Speyside Self Catering
Speyside, like the rest of the Scottish Highlands, is a year round destination. What usually springs to mind first is the Whisky trail as over half of Scotland’s Malt Whisky distilleries are within a 28 mile radius in Speyside. There is a lot more on offer than just a ‘dram’…
Self Catering Accommodation in Speyside
With over 50% of Scotland’s malt whisky distilleries located within a 28 mile radius it should come as no surprise that Speyside is known as whisky country.
Nestling in the north east Highlands and stretching inland from the Moray coastline, Speyside’s other distinguishing feature is, of course, the River Spey itself, a salmon river known the world over.
Naturally, these twin attractions, whisky and salmon, have brought visitors to Speyside for centuries. And today is no exception.
Gael Holiday Homes have hand picked a selection of self catering cottages and log cabins that will enthral and delight the visitor, whether it be to fish the famous river or venture forth on the Whisky Trail.
At 107 miles long, the River Spey is Scotland second longest river. It is the fastest flowing river gaining its momentum from its starting point by rising over 1000 feet (300 metres) before crashing downward through Newtonmore, Kingussie and Aviemore before flowing the remaining 60 miles north east to the sea, draining into the Moray Firth.
This majestic natural feature has unequivocally shaped the landscape and economy of the Speyside region.
There have been whisky distilleries alongside the river for centuries, combining its crystal clear mountain waters with locally grown barley to produce Scotland’s national drink, Scotch Whisky. An industry today worth £3 billion and providing some 41,000 jobs, whisky making is big business.
But the distilleries are diversifying into the growing whisky tourism market. Today virtually every whisky distillery has a visitor centre and is geared up to provide a first class visitor experience for those interested in the fascinating history and magic behind what is arguably the world’s most famous tipple.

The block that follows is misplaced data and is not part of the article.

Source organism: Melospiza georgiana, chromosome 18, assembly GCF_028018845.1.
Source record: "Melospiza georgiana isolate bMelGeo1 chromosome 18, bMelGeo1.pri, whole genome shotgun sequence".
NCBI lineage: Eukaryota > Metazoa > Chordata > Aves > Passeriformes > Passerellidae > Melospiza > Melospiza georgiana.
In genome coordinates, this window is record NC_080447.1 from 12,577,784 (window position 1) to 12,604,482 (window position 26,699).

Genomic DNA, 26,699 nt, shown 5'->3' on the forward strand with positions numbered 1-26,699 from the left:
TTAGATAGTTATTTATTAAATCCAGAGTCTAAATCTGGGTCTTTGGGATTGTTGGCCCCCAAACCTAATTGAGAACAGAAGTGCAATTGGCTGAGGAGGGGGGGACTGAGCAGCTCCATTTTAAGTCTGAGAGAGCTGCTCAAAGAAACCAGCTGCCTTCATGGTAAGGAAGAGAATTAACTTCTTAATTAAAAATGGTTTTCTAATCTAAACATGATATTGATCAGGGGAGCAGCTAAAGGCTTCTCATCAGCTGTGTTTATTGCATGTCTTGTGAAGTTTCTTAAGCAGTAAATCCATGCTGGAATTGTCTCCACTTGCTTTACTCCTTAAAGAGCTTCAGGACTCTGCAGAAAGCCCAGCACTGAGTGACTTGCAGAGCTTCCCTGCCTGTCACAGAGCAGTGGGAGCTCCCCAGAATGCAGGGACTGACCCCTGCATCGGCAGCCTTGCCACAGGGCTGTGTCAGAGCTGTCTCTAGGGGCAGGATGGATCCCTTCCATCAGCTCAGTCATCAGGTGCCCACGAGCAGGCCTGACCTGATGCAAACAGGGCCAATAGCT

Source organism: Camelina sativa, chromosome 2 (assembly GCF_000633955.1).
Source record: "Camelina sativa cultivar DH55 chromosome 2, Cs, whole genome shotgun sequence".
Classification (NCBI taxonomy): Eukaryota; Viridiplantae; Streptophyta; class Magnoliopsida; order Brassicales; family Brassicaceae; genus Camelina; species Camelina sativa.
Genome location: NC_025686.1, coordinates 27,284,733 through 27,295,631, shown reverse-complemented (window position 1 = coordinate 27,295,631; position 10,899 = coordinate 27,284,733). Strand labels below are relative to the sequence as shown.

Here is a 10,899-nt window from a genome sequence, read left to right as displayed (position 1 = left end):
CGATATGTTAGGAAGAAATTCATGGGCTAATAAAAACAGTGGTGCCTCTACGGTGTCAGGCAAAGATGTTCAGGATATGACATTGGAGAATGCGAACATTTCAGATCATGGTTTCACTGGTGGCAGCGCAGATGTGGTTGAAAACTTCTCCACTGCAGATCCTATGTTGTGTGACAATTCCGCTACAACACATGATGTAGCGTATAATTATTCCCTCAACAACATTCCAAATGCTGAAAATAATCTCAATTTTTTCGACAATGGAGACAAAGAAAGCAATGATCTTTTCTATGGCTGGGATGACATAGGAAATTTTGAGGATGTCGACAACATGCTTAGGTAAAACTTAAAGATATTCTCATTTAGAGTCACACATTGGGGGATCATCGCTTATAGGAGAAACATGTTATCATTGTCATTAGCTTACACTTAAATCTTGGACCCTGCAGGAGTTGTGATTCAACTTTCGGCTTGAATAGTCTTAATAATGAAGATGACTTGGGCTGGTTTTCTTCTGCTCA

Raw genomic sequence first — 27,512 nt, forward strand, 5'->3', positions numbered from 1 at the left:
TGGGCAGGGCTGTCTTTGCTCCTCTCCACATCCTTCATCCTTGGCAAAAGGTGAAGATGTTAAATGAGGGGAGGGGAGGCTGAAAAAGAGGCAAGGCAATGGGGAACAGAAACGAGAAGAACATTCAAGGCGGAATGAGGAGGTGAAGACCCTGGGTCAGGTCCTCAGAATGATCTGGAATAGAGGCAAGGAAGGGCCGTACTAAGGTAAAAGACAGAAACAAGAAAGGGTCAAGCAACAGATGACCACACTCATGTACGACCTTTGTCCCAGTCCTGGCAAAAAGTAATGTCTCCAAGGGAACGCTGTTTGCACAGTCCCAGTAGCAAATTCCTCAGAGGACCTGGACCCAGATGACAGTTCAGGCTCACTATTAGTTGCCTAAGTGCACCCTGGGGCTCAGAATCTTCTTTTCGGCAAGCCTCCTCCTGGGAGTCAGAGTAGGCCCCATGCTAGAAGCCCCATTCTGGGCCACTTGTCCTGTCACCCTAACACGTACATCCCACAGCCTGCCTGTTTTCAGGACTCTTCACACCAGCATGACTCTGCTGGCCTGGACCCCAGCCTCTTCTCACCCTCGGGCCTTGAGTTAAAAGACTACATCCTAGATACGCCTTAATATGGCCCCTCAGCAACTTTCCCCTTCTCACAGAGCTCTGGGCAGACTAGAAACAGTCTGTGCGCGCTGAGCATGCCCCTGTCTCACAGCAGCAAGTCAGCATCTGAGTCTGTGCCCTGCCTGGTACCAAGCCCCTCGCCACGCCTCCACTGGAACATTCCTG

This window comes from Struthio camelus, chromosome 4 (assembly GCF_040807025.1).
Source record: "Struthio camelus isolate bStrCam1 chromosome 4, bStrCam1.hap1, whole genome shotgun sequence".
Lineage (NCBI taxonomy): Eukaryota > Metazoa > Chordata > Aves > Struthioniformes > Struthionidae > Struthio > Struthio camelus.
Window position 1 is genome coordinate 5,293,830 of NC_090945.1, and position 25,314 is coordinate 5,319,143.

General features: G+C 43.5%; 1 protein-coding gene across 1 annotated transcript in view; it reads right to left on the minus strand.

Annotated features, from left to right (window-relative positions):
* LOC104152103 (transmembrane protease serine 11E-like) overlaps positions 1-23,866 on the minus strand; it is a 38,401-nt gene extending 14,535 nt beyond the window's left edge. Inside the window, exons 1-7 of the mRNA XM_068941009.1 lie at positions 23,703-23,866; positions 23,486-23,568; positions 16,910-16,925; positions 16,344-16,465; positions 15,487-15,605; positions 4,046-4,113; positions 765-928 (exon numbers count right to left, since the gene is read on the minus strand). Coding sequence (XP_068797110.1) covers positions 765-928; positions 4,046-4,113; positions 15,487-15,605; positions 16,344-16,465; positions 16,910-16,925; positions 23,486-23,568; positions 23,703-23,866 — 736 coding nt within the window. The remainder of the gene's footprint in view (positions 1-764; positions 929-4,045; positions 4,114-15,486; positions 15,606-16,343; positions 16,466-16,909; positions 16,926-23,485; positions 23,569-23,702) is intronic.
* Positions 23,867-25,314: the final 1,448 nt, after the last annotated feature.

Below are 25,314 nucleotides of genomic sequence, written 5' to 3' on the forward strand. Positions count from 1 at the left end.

The Whisky Trail is literally that. For no two distilleries are the same. Each produces distinctive flavours, blends and single malt whisky. Regardless of your personal preferences, the whisky trail makes for a cracking day out for the whole family to learn a little of the ancient and noble art of whisky distilling. Get here during May 3-7 and you can take part in the Spirit of Speyside Whisky Festival, a four day extravaganza of whisky, food, music, heritage and culture.
While whisky dominates the business landscape, the River Spey also supports a healthy salmon fishing industry as well. Anglers the world over have heard of the River Spey and its unrivalled salmon and trout fishing. Indeed, the river has even spawned its own trademark form of fly fishing whereby the angler uses a double-handed fly rod to cast a ‘Spey cast’. This is a cast that ensures the fly and line does not travel behind the angler and becomes snagged on bushes and trees lining the banks.
Like the rest of the Highlands, Speyside is a year round holiday destination. You can enjoy the distilleries, the stunning Speyside scenery and the river at any time of the year. There are a host of visitor attractions to suit all ages and there is a 12 month programme of events to take part in. And that’s before you take into account such globally known brands as Baxters of Speyside and Johnstons of Elgin Cashmere that welcome visitors. There’s more to whisky country than you may imagine.
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